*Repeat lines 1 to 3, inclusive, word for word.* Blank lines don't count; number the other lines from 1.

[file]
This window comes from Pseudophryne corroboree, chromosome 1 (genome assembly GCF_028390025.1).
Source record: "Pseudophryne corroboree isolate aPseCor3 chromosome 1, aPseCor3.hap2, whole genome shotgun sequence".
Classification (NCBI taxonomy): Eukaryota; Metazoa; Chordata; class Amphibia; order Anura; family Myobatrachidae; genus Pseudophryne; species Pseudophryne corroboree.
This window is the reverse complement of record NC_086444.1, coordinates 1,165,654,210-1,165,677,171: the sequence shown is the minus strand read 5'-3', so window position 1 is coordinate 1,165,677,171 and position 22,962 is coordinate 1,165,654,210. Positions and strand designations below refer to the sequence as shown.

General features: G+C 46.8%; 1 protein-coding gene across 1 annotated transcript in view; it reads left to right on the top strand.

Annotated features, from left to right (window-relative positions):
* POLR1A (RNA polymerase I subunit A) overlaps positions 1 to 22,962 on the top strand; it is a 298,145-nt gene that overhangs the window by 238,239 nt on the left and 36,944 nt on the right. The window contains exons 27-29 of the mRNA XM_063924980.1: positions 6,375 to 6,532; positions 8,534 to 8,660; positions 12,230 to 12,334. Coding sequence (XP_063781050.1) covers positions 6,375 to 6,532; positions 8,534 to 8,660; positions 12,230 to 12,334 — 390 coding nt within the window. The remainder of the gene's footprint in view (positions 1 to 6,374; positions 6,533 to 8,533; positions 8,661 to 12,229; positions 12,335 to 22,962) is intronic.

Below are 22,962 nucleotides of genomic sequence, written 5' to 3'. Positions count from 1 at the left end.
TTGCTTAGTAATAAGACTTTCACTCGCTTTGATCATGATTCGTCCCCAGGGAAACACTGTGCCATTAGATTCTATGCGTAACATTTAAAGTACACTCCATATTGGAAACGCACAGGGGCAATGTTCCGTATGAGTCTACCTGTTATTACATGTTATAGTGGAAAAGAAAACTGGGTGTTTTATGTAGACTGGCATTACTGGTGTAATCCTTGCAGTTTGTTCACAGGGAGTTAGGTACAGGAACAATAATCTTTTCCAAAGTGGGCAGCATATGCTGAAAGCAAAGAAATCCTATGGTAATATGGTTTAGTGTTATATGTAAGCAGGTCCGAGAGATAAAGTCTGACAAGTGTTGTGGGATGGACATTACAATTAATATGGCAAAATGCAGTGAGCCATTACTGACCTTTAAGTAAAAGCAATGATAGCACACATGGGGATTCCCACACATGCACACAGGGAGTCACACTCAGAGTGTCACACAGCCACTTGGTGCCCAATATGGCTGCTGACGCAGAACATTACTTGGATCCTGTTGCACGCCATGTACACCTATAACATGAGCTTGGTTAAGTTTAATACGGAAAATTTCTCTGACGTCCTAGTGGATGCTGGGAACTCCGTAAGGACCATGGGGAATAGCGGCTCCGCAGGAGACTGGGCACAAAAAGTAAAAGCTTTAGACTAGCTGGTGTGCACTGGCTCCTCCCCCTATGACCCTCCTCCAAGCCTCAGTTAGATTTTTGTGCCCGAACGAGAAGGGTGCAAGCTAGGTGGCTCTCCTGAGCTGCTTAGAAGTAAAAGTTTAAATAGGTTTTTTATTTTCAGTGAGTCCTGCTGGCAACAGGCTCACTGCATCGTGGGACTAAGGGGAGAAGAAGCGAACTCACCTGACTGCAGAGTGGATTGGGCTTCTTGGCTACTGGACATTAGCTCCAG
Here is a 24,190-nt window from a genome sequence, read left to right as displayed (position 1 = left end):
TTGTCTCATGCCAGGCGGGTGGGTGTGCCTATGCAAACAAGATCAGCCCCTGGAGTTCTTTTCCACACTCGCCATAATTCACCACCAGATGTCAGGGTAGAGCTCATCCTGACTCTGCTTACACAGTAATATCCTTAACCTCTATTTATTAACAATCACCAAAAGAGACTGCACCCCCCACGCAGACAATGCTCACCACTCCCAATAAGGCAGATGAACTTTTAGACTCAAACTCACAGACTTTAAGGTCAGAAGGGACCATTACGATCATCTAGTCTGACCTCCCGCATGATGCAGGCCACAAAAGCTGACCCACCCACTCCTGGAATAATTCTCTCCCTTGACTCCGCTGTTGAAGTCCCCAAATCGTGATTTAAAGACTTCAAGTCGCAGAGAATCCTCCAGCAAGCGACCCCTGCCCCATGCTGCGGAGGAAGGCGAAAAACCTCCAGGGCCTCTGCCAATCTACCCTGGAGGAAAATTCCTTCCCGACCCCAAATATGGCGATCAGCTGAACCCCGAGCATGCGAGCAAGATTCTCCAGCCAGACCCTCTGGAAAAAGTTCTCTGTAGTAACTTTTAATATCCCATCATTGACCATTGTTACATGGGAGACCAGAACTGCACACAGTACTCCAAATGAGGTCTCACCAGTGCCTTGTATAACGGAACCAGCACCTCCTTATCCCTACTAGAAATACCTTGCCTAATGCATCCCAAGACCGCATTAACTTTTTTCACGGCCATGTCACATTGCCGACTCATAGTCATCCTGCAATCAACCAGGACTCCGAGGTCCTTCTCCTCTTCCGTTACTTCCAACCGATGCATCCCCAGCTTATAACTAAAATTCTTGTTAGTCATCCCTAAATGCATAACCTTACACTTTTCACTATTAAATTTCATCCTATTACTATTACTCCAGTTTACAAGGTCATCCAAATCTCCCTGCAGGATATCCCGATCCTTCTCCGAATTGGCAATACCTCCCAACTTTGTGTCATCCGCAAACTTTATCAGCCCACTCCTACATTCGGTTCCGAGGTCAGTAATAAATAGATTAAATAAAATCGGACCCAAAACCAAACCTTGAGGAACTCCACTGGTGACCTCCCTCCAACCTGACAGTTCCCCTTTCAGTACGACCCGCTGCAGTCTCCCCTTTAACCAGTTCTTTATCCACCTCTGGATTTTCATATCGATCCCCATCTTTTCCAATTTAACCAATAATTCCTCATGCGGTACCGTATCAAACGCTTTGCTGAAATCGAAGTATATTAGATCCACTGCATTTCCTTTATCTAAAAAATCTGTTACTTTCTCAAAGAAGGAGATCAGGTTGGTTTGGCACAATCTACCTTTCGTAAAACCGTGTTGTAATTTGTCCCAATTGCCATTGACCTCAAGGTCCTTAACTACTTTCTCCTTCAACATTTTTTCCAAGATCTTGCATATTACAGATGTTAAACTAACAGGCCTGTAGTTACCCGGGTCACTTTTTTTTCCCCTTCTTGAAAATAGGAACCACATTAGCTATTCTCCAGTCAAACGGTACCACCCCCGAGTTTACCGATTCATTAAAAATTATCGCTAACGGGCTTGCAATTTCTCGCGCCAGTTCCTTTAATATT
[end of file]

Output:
This window comes from Pseudophryne corroboree, chromosome 1 (genome assembly GCF_028390025.1).
Source record: "Pseudophryne corroboree isolate aPseCor3 chromosome 1, aPseCor3.hap2, whole genome shotgun sequence".
Classification (NCBI taxonomy): Eukaryota; Metazoa; Chordata; class Amphibia; order Anura; family Myobatrachidae; genus Pseudophryne; species Pseudophryne corroboree.